1. Is the OnePlus 9 Pro a viable flagship smartphone?
      My answer is yes. It is.

    2. However, had I bought this phone, would I have thought that I got my money's worth?
      Personally, no. I wouldn't have thought so.

    3. So, with that in mind, would I recommend that you buy it?
      Well… it depends. (And it really does.)

    Your options for a new smartphone—as well as the configurations for said options—are going to vary depending on which part of the world we're talking about. For example, in the United States, flagship smartphones from Samsung contests the OnePlus 9 Pro quote closely, especially when it comes to camera performance and productivity. The Note20 Ultra or the Galaxy S21 Ultra with Snapdragon CPUs will easily sway the majority of smartphone buyers today alongside the promise that they get a much more "complete" phone. But outside of the United States, Samsung's phones are mediocre in terms of performance due to the Exynos chips that are shipped with the international versions of Samsung's phones—so then the spotlight gets taken by iPhones and specialty Android smartphones like the Surface Duo. Similarly, in East-Asian markets that the OnePlus 9 Pro is coming to, the (marginally) more reasonable prices of smartphones from Oppo or Xiaomi will be somewhat more appealing, as you'd be getting a better-valued smartphone for the money (at least, on paper) with certain products.

    Point being: although the OnePlus 9 Pro isn't the "best" option everywhere, it's the better option in certain markets. In some countries, the OnePlus 9 Pro will be the flagship of people's dreams—even if the camera doesn't meet expectations—but in other countries, it may fall short.

    Now, I don't think that the OnePlus 9 Pro lived up to the hype. OnePlus might not be too happy with me for saying this, but that's just what I think. In the case of the OnePlus 9 Pro, OnePlus made the 9 Pro seem like...
    1. It was going to have the mobile camera system of the year, and
    2. That these presumed "camera improvements" would finally make this generation's OnePlus smartphones absolutely perfect.
    But after having some extensive hands-on experience with this smartphone, being my daily driver and all, I wouldn't exactly call this the mobile camera system of the year. And I also wouldn't exactly say that the rest of the phone is completely foolproof either.

    But look. Even though I didn't think that the OnePlus 9 Pro lived up to the hype, as you saw in this week's extensive review, it's still a good smartphone. It's expensive, but you get OnePlus's elevated variations of essential smartphone features. The cameras might not be that much better than iPhones or Samsung's phones at the moment, but they're still pretty decent and they seem like they'll hold up for quite a few years. The glass sandwich design and the minimal port selection might rub off as "generic" to some users, but this STILL looks, feels, and functions like a premium, high-end smartphone—regardless of how generic or overused you think these design trends are.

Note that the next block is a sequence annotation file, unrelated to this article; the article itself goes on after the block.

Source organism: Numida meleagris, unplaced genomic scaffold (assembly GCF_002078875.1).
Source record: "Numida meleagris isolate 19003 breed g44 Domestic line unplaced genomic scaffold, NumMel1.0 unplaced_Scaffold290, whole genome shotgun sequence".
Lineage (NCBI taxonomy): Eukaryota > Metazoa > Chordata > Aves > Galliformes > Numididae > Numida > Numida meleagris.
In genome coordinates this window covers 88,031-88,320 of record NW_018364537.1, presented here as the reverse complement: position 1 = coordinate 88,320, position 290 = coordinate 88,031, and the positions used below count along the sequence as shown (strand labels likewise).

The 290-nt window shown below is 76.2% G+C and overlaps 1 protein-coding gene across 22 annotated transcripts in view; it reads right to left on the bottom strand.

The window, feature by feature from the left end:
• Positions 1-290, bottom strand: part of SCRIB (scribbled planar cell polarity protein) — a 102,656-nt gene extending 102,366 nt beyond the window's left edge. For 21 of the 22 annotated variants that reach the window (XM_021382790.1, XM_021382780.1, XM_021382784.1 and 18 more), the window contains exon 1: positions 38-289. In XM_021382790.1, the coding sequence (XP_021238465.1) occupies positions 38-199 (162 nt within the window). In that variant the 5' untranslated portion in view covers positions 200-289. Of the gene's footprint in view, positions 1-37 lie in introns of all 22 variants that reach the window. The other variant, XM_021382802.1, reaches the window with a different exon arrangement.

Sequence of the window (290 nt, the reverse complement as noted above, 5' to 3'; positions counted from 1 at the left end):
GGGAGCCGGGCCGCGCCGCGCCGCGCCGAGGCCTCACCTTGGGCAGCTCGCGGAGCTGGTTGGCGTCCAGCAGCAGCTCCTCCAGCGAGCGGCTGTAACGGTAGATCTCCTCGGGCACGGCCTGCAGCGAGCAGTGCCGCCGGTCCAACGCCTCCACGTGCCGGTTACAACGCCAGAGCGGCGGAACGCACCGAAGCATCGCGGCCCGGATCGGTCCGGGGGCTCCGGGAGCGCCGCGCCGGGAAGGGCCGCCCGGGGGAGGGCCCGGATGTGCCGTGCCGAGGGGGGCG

Again, the OnePlus 9 Pro isn't trying to be a game changer, and it didn't need to be. If you want to upgrade to something that packs…
    1. "Decent" cameras,
    2. A great high-resolution, high refresh rate display,
    3. Good-sounding stereo speakers, and has
    4. Wi-Fi 6 and 5G support
    …then the OnePlus 9 Pro is a good option for you to consider. And the keyword there is option. This is not a product where I can instantly say "Yes, this is the one to get!" to people who ask me if they should buy the OnePlus 9 Pro (and that's merely just because the cameras fall short of where they needed to be), but this is still a viable-enough option in the smartphone market for me to still be able to bring it up to a select handful of buyers. And I say it's "still viable" because other things about the OnePlus 9 Pro—such as the display, the speakers, and the charging times—are enough to make it "considerable" to that aforementioned select handful of buyers. It's only the camera system that makes this harder to recommend to most people. But the keyword there is "harder". I never said that the camera system makes this impossible to recommend to most people. That's the key difference some of us will need to understand.

    Don't feel like you've let me down if you decide not to go with the OnePlus 9 Pro. I totally get it—for a lot of us, there are a lot more intriguing alternatives out there. But if you do decide to make the OnePlus 9 Pro your next smartphone, I don't think you'll be disappointed with your decision as long as you don't hold this device to any abnormally high expectations—like what the hype did.
     
    Last edited: Apr 10, 2021 at 11:12 PM

    #10
  11. ejyu
    The Lab Reviewer - OnePlus 9 Series Mar 28, 2021

    ejyu , Mar 28, 2021 :
    About the Reviewer

    About the Reviewer - Banner Design 2.1.png

    I’m a tech reviewer on YouTube with a focus on premium laptops and tablets. I want to get to a point where I can regularly review high-end laptops and other premium devices on my YouTube channel someday, so I hope you'll stick around to watch me grow!


    Thank you all for your support!


    —​


    Previous Product Reviews
    • OnePlus Nord Full Review:
    • Surface Pro X Full Review:
    • 12" MacBook Review:
    Coming Soon to E.J. Yu's YouTube Channel
    • OnePlus 9 Pro Full Review
    • Surface Duo Review
    • Surface Pro X (SQ2) Review
    A widget featuring my full video review of the OnePlus 9 Pro will be available here once it's up! Stay tuned!
     
    Last edited: Mar 29, 2021

    #11
    Bouncer71, hennes, KaranRIyer and 7 others like this.

  12. #12
  13. Wasi730
    Cupcake Mar 29, 2021

  14. Nbalugas
    Gingerbread Mar 29, 2021


  15. #15
  16. jlasensiofi
    The Lab Reviewer - OnePlus 9 Series Mar 29, 2021


    #16
    KaranRIyer and BetiK like this.

  17. #17
  18. J.e.F
    Froyo Mar 29, 2021

    J.e.F , via OnePlus 5T , Mar 29, 2021 :
    😄
    And THAT is a timeless value 😉😉😉
     

    #19
    KaranRIyer likes this.
  19. Caomhin
    OnePlus 9 Series Expert Community Expert Mar 29, 2021


    #20
    KaranRIyer likes this.